Community Based Organisations (CBOs) in the Okavango that received funding through the Small Grants Programme (SGP) last year recently underwent induction following their first grant disbursement.
The CBOs include Okavango Community Trust which was granted P547 000 to focus on facilitating a cultural village and a herbarium mainly for medical research in Eretsha, Teematsha Community Trust which was funded to the tune of P549 000 to be used for fish processing at Mohembo village and Matute a Mongongo Cooperative Society which received P553 000 to process Mongongo nut products.
Okavango Jakotsha Community Trust got P298 000 for their project which is mainly to venture into photographic tourism and unblocking of water channels in the Okavango River in NG 24.
Small Grants Programme Assistant Kefentse Mogwera explained that after receiving the grants, beneficiaries are offered training on project implementation such as entrepreneurship, procurement and financial management, progress reporting, record keeping as well as monitoring and evaluation amongst others to capacitate to carry out their projects diligently.
“Training was previously offered after they were offered the grants but we have decided to re-induct them because it took a while before the first grant disbursement,” Mogwera told this publication.
Mogwera explained that this was done to re-equip beneficiaries with management and project implementation skills they were taught last year October.
Meanwhile Mogwera has revealed that they have also conducted a sensitization workshop for SGP potential beneficiaries in the Panhandle about the ongoing Community Management of Protected Areas for Conservation (COMPACT) call for proposals.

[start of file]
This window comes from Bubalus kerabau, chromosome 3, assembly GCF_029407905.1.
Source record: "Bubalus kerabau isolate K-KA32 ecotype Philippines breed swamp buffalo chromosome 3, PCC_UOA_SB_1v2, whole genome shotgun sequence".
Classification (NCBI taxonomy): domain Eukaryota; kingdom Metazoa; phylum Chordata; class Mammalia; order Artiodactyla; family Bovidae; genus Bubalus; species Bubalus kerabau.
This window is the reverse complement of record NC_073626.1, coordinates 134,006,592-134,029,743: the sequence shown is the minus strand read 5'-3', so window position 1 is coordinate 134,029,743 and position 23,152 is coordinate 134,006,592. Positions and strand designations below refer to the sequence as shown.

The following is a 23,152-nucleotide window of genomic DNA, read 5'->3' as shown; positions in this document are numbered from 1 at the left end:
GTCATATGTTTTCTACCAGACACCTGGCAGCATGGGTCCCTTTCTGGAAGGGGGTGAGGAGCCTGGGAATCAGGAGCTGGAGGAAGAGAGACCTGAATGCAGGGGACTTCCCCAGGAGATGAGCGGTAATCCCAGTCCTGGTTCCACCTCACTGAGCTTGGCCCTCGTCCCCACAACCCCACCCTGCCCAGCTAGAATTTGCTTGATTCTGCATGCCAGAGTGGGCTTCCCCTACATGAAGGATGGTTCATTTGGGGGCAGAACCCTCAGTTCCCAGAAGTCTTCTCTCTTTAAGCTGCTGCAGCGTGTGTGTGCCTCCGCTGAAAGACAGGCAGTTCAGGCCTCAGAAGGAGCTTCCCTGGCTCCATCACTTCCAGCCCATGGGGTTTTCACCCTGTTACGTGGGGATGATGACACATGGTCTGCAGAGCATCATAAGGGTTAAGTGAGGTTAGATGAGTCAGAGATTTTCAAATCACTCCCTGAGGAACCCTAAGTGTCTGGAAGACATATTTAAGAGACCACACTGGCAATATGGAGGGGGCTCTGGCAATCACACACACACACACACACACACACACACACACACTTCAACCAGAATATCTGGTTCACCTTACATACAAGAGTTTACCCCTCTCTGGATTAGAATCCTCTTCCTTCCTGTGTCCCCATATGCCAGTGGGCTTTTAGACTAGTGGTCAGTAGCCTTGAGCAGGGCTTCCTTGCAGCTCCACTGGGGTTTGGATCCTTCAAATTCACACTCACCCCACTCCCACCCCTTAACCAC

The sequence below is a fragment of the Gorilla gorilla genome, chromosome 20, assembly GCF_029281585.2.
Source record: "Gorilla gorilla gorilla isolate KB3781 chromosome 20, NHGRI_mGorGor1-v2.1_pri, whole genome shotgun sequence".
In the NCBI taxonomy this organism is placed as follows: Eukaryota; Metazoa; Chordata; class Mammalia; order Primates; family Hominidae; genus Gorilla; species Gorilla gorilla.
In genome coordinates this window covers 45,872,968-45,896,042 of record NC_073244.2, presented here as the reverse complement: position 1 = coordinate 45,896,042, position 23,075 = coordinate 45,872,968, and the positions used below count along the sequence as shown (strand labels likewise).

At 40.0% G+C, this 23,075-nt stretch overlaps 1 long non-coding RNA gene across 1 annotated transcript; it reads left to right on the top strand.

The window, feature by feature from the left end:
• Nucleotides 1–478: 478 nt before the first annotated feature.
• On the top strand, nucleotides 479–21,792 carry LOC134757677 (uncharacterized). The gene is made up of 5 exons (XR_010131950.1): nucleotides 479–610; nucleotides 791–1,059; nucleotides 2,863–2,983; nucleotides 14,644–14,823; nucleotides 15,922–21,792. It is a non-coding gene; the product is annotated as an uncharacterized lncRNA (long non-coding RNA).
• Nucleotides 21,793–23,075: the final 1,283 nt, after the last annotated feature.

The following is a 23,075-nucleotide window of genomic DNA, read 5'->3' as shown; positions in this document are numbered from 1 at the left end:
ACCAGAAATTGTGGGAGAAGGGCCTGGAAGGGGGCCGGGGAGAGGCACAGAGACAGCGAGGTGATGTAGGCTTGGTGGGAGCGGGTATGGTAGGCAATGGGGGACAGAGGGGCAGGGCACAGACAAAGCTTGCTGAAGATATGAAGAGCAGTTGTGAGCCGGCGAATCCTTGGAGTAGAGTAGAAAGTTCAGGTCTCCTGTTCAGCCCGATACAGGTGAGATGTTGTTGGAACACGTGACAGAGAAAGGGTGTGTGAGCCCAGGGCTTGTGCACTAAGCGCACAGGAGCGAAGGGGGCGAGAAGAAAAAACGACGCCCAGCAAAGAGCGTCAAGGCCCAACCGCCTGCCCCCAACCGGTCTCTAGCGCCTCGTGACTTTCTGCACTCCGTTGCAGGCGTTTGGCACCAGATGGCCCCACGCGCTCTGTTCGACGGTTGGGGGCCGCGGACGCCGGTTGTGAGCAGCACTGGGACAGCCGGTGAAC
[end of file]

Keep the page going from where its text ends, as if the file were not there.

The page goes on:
He noted that the overall purpose of the sensitization workshop is to enhance innovative initiatives that address environmental engagement and poverty reduction in the panhandle as per the Community Management of Protected Areas for Conservation requirement.
The COMPACT model is part of the UNESCO initiative engaging local communities in the conservation and management of World Heritage Sites in Africa.
The model was launched last year October in Shakawe where SGP beneficiaries were also awarded their grants. The beneficiaries also received an intensive induction for project implementation.
“COMPACT priority areas are among the increasing diversification and improving sustainable livelihoods opportunities for local communities, achieving effective management of the panhandle of the Okavango and increasing stakeholder’s capacity and skills to use the Panhandle’s natural resources wisely,” Mogwera explained.